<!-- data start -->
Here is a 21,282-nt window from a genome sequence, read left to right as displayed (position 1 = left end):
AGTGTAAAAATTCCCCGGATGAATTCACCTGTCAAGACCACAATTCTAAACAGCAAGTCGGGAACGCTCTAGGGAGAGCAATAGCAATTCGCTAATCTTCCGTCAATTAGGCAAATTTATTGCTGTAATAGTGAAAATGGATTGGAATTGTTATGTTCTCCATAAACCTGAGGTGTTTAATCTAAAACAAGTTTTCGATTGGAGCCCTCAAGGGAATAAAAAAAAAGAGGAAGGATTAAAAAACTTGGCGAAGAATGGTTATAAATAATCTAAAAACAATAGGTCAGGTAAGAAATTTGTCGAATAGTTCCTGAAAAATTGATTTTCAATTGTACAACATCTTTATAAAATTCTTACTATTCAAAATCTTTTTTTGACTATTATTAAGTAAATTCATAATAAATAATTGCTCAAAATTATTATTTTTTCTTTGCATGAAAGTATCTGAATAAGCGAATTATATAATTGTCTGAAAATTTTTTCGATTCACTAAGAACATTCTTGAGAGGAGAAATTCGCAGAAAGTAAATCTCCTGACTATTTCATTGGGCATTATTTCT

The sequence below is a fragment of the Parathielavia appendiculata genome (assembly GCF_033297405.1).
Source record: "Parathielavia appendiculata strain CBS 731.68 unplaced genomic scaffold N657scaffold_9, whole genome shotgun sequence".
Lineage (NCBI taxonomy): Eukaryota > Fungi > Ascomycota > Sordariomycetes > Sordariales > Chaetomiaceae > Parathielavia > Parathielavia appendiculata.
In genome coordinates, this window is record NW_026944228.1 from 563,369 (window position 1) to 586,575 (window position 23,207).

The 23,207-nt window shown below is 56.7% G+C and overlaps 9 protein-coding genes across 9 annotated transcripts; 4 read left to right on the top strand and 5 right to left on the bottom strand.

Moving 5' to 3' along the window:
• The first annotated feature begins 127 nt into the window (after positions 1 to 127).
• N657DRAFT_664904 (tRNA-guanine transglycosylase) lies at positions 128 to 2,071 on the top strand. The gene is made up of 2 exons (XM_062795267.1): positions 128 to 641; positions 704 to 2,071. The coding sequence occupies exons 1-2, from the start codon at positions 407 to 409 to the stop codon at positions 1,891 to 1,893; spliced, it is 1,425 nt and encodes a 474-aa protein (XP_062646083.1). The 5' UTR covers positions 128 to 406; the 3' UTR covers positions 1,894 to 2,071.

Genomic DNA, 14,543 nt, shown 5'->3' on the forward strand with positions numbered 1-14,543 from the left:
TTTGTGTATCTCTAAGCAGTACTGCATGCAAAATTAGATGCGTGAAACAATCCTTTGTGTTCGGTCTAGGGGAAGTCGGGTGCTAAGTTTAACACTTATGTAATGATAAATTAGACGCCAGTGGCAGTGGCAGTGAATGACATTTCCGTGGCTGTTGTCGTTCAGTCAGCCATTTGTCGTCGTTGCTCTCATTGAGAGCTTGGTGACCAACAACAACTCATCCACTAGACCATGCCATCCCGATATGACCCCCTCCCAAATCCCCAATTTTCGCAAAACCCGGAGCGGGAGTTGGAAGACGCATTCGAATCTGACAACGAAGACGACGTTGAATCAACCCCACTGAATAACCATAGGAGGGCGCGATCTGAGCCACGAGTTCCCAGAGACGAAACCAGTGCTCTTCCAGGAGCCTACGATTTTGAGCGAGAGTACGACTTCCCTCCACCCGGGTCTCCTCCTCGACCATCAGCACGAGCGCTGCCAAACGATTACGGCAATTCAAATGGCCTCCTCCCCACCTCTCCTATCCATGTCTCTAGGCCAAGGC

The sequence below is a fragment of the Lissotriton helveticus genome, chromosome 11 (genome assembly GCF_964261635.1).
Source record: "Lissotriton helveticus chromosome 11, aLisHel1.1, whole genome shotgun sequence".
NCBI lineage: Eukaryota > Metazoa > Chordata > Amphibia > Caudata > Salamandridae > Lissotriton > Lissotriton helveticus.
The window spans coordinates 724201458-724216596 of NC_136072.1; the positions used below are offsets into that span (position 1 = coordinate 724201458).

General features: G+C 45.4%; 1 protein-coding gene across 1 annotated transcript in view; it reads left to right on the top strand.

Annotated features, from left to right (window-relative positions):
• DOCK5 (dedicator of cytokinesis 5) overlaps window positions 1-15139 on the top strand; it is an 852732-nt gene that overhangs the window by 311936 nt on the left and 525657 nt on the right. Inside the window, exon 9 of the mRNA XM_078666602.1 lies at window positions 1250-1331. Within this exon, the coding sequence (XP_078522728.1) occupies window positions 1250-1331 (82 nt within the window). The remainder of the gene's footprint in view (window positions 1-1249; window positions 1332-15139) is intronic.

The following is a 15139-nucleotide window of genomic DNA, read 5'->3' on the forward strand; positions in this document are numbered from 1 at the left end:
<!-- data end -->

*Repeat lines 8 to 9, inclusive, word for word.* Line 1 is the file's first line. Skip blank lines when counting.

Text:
Moving 5' to 3' along the window:
• The first annotated feature begins 127 nt into the window (after positions 1 to 127).